Destinations Magazine

Hemlock, Not Champagne

By Stizzard
Hemlock, not champagne

THE risk of a chaotic Grexit was averted by the morning of July 13th. But the rest of Europe exacted a price from Alexis Tsipras, the Greek prime minister. To have a chance of a third bail-out, Greece must meet strict terms. And, even if it does, and a three-year programme providing financing of as much as €86 billion ($ 94 billion) is concluded this summer, many wonder if the deal will really help the country stand on its own feet.

Much depends upon how resilient Greece is after the turmoil of the past month, and the self-harm of early 2015. It has slipped back to a mostly cash economy, with capital controls and shuttered banks. Even before these setbacks, a recovery in the first nine months of 2014 had turned to recession in the final quarter of 2014 and first quarter of 2015. Credit to the private sector dried up as banks faced a drain of deposits, forcing them to rely on “emergency liquidity assistance” (ELA), nominally from the Bank of Greece but controlled by the European Central Bank (ECB).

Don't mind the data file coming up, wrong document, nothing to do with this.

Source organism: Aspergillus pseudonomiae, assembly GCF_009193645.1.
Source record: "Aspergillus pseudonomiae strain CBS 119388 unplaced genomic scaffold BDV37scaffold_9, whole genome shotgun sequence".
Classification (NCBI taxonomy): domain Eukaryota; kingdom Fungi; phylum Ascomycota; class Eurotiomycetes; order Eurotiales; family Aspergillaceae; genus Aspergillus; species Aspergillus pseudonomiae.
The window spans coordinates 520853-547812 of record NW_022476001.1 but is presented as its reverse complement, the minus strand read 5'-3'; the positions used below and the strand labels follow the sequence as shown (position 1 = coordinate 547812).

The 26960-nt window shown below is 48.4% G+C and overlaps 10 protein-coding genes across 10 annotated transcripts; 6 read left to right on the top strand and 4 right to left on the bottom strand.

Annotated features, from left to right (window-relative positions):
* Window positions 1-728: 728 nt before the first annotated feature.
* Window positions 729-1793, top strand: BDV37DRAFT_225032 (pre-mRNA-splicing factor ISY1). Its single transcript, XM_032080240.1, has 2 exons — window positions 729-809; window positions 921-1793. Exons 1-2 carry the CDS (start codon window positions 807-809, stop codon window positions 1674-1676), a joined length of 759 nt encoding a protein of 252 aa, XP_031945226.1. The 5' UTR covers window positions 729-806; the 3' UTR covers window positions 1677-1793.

To jump-start any growth, banks must reopen and start offering trade credits, needed for vital imports. That will require…

The Economist: Europe


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